Budget Crisis, What Crisis?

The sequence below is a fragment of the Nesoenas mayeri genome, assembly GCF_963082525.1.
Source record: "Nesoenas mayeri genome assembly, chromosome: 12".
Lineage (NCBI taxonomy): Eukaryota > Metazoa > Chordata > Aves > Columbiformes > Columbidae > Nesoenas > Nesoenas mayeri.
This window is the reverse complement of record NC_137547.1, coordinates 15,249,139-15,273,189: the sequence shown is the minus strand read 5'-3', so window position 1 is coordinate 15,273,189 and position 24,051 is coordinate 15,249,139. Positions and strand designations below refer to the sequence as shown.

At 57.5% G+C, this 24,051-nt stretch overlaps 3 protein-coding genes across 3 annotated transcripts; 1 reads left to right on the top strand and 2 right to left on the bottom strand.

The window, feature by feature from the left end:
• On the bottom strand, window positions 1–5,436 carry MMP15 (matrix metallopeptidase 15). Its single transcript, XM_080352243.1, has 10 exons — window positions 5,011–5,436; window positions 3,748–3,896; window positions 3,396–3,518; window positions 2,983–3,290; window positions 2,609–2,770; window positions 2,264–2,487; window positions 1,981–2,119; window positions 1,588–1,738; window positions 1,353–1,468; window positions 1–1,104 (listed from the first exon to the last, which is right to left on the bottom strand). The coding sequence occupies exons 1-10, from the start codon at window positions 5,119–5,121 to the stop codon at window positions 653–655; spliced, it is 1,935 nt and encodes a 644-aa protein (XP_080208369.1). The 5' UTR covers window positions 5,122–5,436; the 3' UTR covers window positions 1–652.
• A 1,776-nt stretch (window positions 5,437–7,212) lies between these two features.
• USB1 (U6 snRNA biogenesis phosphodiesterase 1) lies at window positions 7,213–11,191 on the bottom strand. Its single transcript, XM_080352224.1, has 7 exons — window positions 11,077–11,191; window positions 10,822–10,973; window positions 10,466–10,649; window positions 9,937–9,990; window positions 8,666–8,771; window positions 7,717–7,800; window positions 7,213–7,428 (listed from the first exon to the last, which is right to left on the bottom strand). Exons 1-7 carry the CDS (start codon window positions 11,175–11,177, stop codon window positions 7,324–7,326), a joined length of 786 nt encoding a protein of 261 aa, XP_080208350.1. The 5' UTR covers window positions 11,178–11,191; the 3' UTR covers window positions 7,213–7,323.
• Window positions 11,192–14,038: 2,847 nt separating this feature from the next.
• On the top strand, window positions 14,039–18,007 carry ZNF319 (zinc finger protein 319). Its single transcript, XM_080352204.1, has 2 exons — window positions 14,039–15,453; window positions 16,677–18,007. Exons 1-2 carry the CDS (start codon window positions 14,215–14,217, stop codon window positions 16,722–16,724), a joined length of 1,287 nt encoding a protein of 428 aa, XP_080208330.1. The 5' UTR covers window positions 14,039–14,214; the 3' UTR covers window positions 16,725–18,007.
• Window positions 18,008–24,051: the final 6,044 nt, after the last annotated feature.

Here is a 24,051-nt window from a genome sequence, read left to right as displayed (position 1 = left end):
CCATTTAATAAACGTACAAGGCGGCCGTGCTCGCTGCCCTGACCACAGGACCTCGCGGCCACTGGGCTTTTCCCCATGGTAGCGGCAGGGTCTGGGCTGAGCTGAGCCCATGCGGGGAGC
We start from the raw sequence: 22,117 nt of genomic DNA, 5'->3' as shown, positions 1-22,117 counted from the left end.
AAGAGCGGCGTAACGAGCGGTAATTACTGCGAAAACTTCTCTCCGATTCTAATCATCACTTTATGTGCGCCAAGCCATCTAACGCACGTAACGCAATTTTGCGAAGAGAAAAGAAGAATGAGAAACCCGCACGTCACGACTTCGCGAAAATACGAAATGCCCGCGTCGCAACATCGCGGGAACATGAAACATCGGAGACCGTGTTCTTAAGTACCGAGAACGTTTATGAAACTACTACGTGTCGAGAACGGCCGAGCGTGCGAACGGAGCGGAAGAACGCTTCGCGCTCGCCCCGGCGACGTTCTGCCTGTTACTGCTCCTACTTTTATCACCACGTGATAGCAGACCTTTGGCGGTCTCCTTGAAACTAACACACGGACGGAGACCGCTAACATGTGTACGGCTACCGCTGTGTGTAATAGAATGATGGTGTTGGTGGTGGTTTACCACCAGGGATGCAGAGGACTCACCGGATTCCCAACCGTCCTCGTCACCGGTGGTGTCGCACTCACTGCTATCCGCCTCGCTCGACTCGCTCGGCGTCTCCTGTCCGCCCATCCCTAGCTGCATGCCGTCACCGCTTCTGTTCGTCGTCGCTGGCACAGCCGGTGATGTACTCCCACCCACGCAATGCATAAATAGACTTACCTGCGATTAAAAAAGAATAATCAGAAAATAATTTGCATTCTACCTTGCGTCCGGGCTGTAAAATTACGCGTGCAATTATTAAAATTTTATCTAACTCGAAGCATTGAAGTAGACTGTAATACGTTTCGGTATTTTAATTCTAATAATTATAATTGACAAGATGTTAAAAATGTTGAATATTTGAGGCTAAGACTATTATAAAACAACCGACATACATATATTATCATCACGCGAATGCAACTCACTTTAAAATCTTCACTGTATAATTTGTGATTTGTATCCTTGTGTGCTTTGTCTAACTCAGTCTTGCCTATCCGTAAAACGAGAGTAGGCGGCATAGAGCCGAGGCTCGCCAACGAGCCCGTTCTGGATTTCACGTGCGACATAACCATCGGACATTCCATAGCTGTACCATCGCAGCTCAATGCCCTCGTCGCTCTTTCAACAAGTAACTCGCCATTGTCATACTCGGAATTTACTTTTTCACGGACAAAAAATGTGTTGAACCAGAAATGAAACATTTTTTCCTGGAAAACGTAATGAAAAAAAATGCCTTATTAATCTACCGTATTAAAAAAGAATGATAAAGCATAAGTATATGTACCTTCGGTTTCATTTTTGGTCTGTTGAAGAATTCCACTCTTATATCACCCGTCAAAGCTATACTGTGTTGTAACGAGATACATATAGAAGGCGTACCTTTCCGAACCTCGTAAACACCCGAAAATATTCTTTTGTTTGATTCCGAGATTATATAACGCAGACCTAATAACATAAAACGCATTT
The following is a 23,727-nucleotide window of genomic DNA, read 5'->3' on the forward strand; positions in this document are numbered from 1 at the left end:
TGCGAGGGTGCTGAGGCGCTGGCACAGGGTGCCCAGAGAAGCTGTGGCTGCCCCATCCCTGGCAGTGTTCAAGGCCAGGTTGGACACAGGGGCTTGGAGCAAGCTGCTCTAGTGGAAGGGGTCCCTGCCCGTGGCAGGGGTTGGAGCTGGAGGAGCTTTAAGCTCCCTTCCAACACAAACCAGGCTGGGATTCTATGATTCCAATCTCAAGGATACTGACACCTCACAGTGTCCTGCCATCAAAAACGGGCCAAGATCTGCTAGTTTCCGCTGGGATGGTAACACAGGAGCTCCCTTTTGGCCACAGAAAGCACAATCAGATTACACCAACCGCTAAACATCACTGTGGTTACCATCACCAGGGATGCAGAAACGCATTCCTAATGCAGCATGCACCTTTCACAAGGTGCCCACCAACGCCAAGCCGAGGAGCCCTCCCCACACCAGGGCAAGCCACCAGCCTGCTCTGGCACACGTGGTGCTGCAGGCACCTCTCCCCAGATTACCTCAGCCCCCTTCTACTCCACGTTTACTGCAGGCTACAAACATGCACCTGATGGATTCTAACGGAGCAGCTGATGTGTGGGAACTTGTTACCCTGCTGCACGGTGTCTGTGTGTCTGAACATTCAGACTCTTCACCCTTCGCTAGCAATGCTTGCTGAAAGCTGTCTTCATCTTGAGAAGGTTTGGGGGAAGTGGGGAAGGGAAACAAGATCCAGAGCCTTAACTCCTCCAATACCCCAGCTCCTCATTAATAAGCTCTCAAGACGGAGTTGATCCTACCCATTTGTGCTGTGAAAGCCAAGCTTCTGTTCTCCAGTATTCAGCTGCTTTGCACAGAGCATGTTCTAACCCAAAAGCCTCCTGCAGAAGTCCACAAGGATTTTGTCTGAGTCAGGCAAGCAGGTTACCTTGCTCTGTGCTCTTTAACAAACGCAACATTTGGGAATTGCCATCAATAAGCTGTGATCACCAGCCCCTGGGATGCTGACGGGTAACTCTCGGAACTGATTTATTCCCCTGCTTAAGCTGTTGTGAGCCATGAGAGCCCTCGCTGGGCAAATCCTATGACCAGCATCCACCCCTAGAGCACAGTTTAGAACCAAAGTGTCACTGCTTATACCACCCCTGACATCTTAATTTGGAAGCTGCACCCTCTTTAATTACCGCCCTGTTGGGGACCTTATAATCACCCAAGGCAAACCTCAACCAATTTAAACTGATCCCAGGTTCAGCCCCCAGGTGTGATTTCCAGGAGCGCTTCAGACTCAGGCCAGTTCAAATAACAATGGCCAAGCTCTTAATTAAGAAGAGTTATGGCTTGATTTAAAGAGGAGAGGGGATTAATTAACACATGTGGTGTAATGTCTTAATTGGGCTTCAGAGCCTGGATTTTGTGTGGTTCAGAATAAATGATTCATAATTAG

It's become as predictable as wildfire in the summer and mudslides in the fall, and maybe that's why this year's version of California's annual state budget disaster has drawn so little attention. Yet even by California standards, this year's budget talks qualify as a disaster for local government agencies that depend on the state for funding and especially for the poor, elderly and disabled who are facing deep cuts in AFDC (Aid to Families with Dependent Children) and SSI/SSP (Supplemental Security Income/Supplemental Security Payments) benefits. Gov. Pete Wilson's proposal to cut SSI/SSP by up to 13.5 percent and AFDC by as much as 17.1 percent drew a round of protests last week, but for the most part, the 1995-96 budget talks have been free of the urgency that marked previous years such as 1993, when the budget impasse lasted for 63 days and the golden state was forced to issue IOUs to cover its bills. This year, the state is three weeks--and counting--beyond its constitutional deadline, and no one seems to be in any particular hurry to resolve the crisis. One reason for the ho-hum attitude could be that this year's monetary gap is relatively small--only $600 million in cuts or added revenues are needed, as opposed to $10.7 billion in 1992--but another factor may be partisan politics playing a greater-than-usual role. Wilson has been busy running for president, and Democrats have not been eager to bring him any legislative successes to add to his resume. Former Speaker Willie Brown is running for mayor of San Francisco, and nobody else in California's divided Legislature has had the wherewithal to put together a budget that could stand a chance of passing through both houses. "It's pathetic,'' said Sacramento County Budget Analyst Russ Fehr. "The budget problem--though it's still a problem--is less severe than in years past, but this time there doesn't seem to be any room for compromise. The Legislature is divided between the far right and the far left, and there doesn't seem to be any middle ground where you could get some agreement.'' Wilson's plan to cut AFDC and SSI/SSP benefits has been a divisive issue, as Democrats have scrambled to protect urban constituents. Wilson's plan would impose across-the-board cuts of 8 percent in SSI/SSP and 12 percent in AFDC, with additional cuts being levied according to the cost of living in a given area. In Sacramento, which has been deemed an area of "moderate'' cost, monthly AFDC benefits for a family of three would drop from $576 to $507, while payments to an individual on SSI/SSP would drop from $595 to $548 per month. "What people on the front lines of social service are saying is that most of these people are already living at a subsistence level,'' said Steve Barrow, legislative analyst for the Children's Advocacy Institute. "If you cut them by 13 to 17 percent, you might increase by one-third the number of people who are out on the street.'' More recently, the University of California Regents' decision--partly at Wilson's urging--to end affirmative-action-based admissions policies in the UC system has added yet another note of partisan discord. "I think it will have a serious effect on budget votes,'' Brown noted in a press release. "I understood from several members ... that the University--if it engages in this lack of independence, is not worthy of being fully funded. And if they find it to be a political 'hack shop' for Gov. Wilson, they won't fund it.'' As if the situation weren't complicated enough, Wilson's proposal to cut state income taxes by 15 percent over the next three years has further divided the Legislature, as Democrats have charged that Wilson's plan is too easy on the rich and argued for earned income tax credits for the working poor. Wilson, in turn, has stated that if a tax cut is not approved, he'll put the issue before voters on the 1996 ballot. H.D. Palmer, assistant director of the State Department of Finance, said that some observers may be overstating the role of partisan politics, "There's a lot of speculation about how politics may be affecting the process,'' he said. "But I also hear from a lot of the post-term-limits wave of legislators in both parties who are saying, 'We were sent here to do the people's business,' who are wanting to get this thing done in a reasonable amount of time. They know there is no great benefit to be gained from dragging this out.'' Even so, it is extremely difficult for the county to pursue its own budget talks, as rumors circulate that the state will cut between $75 million and $200 million from counties, including $2 million to $8 million from Sacramento. This will likely come in the form of increased county contributions for individuals committed to the California Youth Authority, Fehr explained, which would force the county to make further cuts from its discretionary budget--most likely from parks maintenance. Still, there is little for local officials to do but wait. "Given the tragi-comic nature of what's going on in the Legislature, it's really hard to predict what they'll do,'' said Fehr.

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